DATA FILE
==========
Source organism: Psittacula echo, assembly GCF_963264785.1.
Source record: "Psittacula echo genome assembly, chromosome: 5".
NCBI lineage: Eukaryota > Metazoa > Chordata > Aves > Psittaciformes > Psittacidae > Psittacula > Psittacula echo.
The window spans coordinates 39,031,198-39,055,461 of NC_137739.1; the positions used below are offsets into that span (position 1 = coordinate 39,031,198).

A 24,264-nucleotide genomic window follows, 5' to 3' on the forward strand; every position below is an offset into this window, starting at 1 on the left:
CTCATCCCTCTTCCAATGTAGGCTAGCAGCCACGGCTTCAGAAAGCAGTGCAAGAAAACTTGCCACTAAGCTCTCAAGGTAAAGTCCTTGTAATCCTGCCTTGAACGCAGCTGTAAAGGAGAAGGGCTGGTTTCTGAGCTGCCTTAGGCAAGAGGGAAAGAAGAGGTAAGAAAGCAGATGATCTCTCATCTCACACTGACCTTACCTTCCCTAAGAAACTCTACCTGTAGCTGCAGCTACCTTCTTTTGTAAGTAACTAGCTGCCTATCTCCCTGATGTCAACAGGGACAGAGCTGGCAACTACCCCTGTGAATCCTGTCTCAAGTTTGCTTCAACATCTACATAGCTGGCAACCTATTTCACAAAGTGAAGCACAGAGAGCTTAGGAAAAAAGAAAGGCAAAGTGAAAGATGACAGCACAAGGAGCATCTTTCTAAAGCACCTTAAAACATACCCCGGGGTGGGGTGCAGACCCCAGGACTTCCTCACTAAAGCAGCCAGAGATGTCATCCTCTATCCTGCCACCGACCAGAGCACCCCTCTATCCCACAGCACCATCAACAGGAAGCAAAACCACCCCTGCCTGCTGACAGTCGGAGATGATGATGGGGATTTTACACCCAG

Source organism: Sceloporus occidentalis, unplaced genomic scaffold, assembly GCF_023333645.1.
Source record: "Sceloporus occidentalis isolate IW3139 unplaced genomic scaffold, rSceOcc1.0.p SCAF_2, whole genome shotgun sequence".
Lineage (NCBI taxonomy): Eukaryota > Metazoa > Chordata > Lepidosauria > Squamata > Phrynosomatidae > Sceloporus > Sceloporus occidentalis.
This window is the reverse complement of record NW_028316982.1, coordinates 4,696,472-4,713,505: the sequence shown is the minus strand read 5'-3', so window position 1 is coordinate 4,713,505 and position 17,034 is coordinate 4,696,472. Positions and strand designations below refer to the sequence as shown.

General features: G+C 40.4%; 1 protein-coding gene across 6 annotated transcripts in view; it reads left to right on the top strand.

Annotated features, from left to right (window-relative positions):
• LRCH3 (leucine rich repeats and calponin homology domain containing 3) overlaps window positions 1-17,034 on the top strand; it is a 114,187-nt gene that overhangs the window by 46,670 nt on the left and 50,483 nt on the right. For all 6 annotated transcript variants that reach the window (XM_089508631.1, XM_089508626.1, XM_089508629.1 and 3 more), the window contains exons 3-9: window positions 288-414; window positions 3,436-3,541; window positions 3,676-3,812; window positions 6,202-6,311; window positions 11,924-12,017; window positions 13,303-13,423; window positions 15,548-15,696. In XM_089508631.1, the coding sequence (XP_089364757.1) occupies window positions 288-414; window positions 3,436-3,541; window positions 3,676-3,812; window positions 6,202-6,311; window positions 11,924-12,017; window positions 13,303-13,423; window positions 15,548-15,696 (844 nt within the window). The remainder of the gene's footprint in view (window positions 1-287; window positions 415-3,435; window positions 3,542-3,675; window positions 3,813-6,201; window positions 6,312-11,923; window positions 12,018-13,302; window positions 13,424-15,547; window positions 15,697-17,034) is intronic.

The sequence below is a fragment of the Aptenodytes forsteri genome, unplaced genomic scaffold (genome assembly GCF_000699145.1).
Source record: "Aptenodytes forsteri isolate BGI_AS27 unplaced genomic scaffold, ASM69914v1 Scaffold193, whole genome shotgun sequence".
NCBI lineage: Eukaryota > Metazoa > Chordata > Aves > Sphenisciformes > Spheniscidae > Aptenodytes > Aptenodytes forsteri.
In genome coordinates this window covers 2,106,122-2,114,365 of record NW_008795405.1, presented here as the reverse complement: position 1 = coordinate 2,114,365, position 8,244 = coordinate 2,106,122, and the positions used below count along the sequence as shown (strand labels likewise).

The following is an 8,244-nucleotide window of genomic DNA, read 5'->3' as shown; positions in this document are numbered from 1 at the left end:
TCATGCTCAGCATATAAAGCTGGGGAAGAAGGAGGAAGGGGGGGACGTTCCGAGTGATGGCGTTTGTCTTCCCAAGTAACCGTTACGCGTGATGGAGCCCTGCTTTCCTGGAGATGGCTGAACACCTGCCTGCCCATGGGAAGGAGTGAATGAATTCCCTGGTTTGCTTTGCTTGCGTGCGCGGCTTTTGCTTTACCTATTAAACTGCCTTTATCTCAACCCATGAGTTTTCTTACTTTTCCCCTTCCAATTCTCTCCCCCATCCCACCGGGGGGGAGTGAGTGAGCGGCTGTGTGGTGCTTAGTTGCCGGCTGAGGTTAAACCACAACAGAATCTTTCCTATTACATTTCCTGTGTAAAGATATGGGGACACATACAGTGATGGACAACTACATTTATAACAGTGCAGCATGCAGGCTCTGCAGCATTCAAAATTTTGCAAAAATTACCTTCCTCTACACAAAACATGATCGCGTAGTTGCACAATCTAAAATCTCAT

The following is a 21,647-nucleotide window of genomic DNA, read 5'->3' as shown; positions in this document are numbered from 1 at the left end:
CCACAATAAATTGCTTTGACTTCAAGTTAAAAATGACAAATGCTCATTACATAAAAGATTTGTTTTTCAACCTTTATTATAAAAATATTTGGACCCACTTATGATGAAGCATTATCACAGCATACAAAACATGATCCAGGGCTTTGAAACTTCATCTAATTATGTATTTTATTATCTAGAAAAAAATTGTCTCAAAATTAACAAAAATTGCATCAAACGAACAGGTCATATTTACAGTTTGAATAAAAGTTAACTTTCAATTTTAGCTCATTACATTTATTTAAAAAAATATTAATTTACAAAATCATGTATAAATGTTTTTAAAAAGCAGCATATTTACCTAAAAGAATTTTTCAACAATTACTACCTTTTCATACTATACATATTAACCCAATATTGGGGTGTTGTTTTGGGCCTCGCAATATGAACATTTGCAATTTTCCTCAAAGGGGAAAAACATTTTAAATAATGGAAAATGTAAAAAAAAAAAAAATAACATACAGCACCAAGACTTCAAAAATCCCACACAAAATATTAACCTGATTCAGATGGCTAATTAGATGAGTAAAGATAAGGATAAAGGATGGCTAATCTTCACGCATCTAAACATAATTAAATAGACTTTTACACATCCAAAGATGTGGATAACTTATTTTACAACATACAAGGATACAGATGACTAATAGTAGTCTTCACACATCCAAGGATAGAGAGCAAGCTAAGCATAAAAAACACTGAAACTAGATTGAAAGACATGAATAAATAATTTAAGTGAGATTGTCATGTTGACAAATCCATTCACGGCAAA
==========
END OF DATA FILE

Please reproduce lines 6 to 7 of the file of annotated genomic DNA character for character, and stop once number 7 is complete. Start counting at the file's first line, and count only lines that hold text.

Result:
CTCATCCCTCTTCCAATGTAGGCTAGCAGCCACGGCTTCAGAAAGCAGTGCAAGAAAACTTGCCACTAAGCTCTCAAGGTAAAGTCCTTGTAATCCTGCCTTGAACGCAGCTGTAAAGGAGAAGGGCTGGTTTCTGAGCTGCCTTAGGCAAGAGGGAAAGAAGAGGTAAGAAAGCAGATGATCTCTCATCTCACACTGACCTTACCTTCCCTAAGAAACTCTACCTGTAGCTGCAGCTACCTTCTTTTGTAAGTAACTAGCTGCCTATCTCCCTGATGTCAACAGGGACAGAGCTGGCAACTACCCCTGTGAATCCTGTCTCAAGTTTGCTTCAACATCTACATAGCTGGCAACCTATTTCACAAAGTGAAGCACAGAGAGCTTAGGAAAAAAGAAAGGCAAAGTGAAAGATGACAGCACAAGGAGCATCTTTCTAAAGCACCTTAAAACATACCCCGGGGTGGGGTGCAGACCCCAGGACTTCCTCACTAAAGCAGCCAGAGATGTCATCCTCTATCCTGCCACCGACCAGAGCACCCCTCTATCCCACAGCACCATCAACAGGAAGCAAAACCACCCCTGCCTGCTGACAGTCGGAGATGATGATGGGGATTTTACACCCAG

Source organism: Sceloporus occidentalis, unplaced genomic scaffold, assembly GCF_023333645.1.